# Width-Independence Beyond Linear Objectives: Distributed Algorithms for Fair Packing and Covering Problems

Jelena Diakonikolas (Boston University)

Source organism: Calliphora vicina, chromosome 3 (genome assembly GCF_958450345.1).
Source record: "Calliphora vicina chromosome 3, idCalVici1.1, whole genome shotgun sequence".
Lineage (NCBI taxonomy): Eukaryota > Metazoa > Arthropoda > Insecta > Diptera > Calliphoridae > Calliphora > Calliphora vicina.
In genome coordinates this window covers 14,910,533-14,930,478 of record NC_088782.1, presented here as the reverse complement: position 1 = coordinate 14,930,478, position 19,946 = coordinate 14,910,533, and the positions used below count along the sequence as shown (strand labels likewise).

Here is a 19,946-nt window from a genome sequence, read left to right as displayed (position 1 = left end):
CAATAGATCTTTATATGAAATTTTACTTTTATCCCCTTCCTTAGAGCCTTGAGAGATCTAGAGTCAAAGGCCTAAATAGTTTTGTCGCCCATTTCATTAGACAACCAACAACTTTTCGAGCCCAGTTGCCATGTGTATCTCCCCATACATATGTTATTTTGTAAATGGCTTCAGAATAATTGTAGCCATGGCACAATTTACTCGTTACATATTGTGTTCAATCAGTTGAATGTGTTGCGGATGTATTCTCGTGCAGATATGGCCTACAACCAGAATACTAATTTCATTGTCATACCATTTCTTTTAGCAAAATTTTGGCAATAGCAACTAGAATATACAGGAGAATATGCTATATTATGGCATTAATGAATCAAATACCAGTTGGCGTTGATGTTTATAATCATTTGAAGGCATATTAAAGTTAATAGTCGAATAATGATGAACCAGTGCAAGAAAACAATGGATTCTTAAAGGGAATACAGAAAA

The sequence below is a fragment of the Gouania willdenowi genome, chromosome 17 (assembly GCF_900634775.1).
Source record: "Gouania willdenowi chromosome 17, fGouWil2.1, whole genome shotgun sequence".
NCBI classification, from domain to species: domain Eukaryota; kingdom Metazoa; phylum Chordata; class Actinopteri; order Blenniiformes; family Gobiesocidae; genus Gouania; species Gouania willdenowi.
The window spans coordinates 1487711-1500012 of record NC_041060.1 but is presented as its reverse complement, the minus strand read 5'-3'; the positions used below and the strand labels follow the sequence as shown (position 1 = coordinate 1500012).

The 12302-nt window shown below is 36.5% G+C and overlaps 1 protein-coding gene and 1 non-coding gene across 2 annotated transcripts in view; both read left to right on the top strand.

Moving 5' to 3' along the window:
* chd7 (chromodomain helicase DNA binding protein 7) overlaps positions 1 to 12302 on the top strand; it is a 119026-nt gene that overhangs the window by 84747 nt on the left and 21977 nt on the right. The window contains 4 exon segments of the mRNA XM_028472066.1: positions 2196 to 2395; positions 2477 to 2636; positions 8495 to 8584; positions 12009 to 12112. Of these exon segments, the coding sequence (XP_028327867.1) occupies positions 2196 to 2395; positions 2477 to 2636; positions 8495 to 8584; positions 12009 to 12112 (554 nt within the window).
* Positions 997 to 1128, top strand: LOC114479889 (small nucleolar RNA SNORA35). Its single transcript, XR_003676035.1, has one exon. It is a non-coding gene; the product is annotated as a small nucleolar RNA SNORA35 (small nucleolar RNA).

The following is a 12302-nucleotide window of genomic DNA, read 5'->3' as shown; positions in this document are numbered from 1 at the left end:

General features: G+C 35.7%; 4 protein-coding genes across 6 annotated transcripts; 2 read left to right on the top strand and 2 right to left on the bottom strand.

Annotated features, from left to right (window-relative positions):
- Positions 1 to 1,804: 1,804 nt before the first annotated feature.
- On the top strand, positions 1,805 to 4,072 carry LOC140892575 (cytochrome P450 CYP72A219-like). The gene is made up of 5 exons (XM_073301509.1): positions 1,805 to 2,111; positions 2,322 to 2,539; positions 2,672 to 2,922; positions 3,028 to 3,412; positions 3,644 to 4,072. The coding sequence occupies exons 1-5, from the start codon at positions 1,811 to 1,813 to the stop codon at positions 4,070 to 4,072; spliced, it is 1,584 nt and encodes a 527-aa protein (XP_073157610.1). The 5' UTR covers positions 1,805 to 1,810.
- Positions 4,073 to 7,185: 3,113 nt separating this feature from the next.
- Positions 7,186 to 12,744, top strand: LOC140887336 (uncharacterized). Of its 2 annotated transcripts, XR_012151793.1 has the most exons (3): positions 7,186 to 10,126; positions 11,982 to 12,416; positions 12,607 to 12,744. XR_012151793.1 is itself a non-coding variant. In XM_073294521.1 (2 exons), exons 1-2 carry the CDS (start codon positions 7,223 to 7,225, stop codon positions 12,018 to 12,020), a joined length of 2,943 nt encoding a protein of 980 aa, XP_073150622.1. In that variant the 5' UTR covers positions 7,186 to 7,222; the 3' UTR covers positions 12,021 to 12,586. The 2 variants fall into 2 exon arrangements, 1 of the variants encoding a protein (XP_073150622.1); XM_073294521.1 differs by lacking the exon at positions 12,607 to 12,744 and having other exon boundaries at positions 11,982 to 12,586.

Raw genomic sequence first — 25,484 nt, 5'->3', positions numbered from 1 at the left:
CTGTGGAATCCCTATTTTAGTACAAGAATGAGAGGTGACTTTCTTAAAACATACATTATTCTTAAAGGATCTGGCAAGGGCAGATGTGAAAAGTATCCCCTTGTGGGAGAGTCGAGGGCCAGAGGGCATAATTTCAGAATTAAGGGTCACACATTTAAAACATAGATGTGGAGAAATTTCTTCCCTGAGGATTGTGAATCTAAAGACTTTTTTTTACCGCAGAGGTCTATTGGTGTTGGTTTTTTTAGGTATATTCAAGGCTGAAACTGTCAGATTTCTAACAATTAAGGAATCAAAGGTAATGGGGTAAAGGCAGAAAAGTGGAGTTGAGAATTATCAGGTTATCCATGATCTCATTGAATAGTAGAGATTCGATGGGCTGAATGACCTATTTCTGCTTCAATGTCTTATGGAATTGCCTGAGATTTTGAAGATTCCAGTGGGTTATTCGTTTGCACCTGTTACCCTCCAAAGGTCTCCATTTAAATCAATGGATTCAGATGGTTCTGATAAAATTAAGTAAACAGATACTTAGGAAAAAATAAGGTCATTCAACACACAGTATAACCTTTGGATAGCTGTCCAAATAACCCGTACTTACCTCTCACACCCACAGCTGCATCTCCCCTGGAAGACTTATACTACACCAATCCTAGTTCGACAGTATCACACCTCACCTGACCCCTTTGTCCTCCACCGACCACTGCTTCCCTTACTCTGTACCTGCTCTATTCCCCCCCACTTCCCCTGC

Fair allocation of resources has deep roots in early philosophy, and has been broadly studied in political science, economic theory, operations research, and networking. Over the past decades, an axiomatic approach to fair resource allocation has led to the general acceptance of a class of alpha-fair utility functions parametrized by a single non-negative inequality aversion parameter alpha. In theoretical computer science, the most well-studied examples are linear utilities (alpha = 0), proportionally fair or Nash utilities (alpha = 1), and max-min fair utilities (alpha = infinity). Maximization of alpha-fair utility functions over convex sets leads to alpha-fair allocation vectors, whose fairness properties are well-studied and axiomatically justified. For most applications, a natural feasible set is a packing polytope, and we refer to the corresponding problem as the alpha-fair packing. The special case of alpha = 0 is known as the packing linear program, which has been widely studied in theoretical computer science due to the phenomenon of width-independence. Namely, for packing linear programs it is possible to obtain first-order methods whose running times scale poly-logarithmically with the constraint matrix width -- the maximum ratio of its non-zero elements. By contrast, this is not possible for general linear programming. In this talk, I will present distributed and width-independent first-order methods for solving general alpha-fair packing problems and their minimization counterparts -- alpha-fair covering problems. The convergence times (number of distributed iterations) of these algorithms scale as Õ(1/eps^2) and Õ(1/eps), which greatly improves upon Õ(1/eps^5) and Õ(1/eps^4) previously known only for the alpha-fair packing problems. I will further discuss how special, local, structure of these problems relates to the phenomenon of width-independence, and conclude with a few open problems. Joint work with Maryam Fazel and Lorenzo Orecchia.